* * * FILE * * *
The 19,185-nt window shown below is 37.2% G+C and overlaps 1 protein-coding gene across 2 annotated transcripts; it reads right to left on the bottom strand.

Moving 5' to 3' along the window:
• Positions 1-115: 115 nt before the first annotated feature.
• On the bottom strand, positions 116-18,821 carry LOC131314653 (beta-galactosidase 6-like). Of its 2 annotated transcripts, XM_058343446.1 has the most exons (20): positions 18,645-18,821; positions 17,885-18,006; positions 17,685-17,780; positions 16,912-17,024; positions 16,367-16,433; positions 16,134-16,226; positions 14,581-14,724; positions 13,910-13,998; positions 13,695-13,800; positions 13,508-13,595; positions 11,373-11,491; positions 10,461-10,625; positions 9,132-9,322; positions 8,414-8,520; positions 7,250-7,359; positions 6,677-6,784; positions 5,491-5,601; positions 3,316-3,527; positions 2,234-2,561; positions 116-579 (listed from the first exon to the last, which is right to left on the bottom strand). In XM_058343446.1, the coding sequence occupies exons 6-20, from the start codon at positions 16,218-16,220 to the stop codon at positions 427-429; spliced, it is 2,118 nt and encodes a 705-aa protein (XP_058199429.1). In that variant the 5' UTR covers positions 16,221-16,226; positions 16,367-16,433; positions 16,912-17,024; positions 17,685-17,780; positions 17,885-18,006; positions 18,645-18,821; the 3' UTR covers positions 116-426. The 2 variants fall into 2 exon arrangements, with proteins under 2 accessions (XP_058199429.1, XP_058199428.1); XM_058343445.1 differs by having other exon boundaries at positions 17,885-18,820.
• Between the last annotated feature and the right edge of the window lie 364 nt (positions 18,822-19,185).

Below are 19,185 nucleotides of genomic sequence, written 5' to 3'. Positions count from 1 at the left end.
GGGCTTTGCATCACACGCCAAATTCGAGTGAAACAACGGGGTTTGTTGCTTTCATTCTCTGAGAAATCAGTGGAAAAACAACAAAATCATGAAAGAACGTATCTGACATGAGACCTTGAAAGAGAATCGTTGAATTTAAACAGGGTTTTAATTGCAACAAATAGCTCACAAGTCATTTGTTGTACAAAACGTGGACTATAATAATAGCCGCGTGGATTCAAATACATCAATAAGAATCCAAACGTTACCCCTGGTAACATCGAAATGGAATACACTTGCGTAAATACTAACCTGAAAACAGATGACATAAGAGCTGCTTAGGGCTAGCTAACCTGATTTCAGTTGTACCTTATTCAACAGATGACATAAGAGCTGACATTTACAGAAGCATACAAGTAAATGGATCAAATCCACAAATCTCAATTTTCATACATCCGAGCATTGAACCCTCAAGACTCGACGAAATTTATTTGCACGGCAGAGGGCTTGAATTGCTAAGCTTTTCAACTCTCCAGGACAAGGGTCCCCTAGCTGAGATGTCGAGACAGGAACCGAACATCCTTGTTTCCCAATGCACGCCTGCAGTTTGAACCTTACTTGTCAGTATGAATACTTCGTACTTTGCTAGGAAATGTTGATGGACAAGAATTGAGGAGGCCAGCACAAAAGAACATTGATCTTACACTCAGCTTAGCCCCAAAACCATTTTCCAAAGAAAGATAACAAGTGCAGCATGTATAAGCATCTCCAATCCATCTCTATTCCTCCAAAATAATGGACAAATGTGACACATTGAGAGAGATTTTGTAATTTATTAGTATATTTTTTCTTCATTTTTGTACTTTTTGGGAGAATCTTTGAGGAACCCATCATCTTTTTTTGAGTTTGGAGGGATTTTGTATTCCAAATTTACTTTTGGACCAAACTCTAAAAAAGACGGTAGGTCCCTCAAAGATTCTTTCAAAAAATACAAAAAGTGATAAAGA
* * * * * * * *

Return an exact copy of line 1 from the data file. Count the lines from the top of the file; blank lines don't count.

The 19,185-nt window shown below is 37.2% G+C and overlaps 1 protein-coding gene across 2 annotated transcripts; it reads right to left on the bottom strand.